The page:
"DSM fully agrees with these values. These are reflected in our own product development as well as in collaborations such as with SLS Nutraceuticals. One of the cornerstones of DSM’s collaboration with SLS Nutraceuticals is to further develop the clinical evidence through new, carefully designed clinical trials.
"The impact of human clinical trials is likely to improve as awareness rises on the factors that need to be considered for nutritional intervention tests."
While the authors mention caffeine as an ingredient used to improve endurance and power in sports as well as improve memory and concentration, they also cite a lack of evidence to recommend its use for a long-term cognitive supplement for brain health.
“Caffeine in high doses, such as those found in some energy drinks, can have adverse effects including insomnia, nervousness, headache and even seizures,” the report said.
Joseph Welstead, CEO of Motion Nutrition, a supplement maker catering to the sports sector responded to the report saying, “Supplements are often taken as part of a greater shift towards a healthier lifestyle.
“Taking a broad sweep approach and stating that all supplements are a waste of money in the way these articles do, is extremely unhelpful if our common goal is to improve the overall health of society.”
A portion of the report scrutinises current supplement regulation, in which the European Food Safety Authority (EFSA) is responsible for supplement ingredient safety in the region.
While EFSA form the scientific opinion about the nutrient. The European Commission reviews and updates the lists of nutrients that may be used in food supplements.
To further complicate matters, member EU countries have separate regulations. Italy, for example has a national list of food supplements while UK products described as food supplements (i.e. vitamins, minerals, or amino acids) are regulated as foods and subject to laws such as the Food Safety Act.
If a company sells food supplements, it must register as a food business operator (FBO) with its local authority.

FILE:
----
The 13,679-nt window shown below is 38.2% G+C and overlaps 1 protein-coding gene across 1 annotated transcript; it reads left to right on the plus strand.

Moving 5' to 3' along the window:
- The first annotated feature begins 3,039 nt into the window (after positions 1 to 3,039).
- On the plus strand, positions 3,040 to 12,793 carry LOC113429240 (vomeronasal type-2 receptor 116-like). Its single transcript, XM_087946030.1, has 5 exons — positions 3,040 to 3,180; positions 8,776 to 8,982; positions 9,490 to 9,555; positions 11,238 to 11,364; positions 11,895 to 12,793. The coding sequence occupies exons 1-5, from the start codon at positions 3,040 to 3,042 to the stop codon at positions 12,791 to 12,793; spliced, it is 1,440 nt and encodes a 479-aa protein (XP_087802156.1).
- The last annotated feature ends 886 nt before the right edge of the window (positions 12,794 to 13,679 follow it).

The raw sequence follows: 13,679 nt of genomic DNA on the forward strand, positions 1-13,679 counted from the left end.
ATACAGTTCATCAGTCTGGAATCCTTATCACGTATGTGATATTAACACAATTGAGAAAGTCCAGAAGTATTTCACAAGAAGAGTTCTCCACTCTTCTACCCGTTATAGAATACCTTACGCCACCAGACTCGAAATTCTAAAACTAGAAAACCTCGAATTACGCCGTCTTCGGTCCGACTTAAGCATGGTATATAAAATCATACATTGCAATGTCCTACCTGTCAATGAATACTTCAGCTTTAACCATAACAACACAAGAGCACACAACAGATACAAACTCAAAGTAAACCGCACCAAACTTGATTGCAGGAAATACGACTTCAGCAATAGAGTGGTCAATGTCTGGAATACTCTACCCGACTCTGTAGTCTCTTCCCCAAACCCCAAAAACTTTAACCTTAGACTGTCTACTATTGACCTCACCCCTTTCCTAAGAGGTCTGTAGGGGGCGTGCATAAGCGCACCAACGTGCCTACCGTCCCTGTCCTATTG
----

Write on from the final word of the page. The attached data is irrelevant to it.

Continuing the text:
The variety of dietary supplement regulation was of concern to the authors, who said the EU regulation was included to “give the reader a sense of the variation in regulation as well as the relatively lax standards of review for supplements compared to medications.”
In discussing European regulations, Dr Derbyshire said, “The European Food Safety Authority (EFSA) has evaluated a large body of evidence in relation to several micronutrients, which are used as relevant and appropriate to products on pack.
“These include contributing to mental performance for vitamin B2, niacin, pantothenic acid, folic acid, biotin, vitamin B1, vitamin C, calcium, magnesium, selenium, and zinc, and mental performance. All of these substances have claims authorised for use by the European Commission.
“In particular DHA and EPA have an article 13 claim for maintenance of normal brain function and vitamin B12 also has an article 13 general health claim authorised for contribution to normal neurological and psychological function. DHA has an Article 14 claim for normal brain development in children.”
Referring to US supplement makers, whose products — unlike prescription drugs — are not regulated by the US Food and Drug Administration (FDA), Ronald Petersen, a neurologist and member of the GCBH Governance Committee, said, “The market is so large they get by without rigorous documentation of the efficacy of their products.”
However, GOED expressed frustration at the constant comparison between the pharmaceutical and dietary supplement industries.
“They're both regulated, albeit differently,” said Rice. “At the end of the day, they can both stand to be improved.”
“Supplements should not and are not intended to cure or prevent diseases,” added Welstead. “Good quality supplements should support overall individual health providing support where needed.”
“Does this mean that supplements should be regarded as drugs? No. Should supplements comply to the same regulations as drugs intended to cure or directly prevent diseases? Of course not.
“This is a ridiculous proposition. Consistently comparing drugs to supplements in the way this report does, is unhelpful and irrelevant.”
In closing, the report highlighted that for most people, lifestyle changes or habits were the best way to acquire brain-friendly nutrients.
“Despite claims to the contrary, brain health supplements have not been established to maintain thinking skills or improve brain function,” the report concluded.
“However, there are many other lifestyle habits such as getting enough sleep, exercising regularly, eating a healthy diet, staying mentally active and being socially engaged that are recommended by the council.”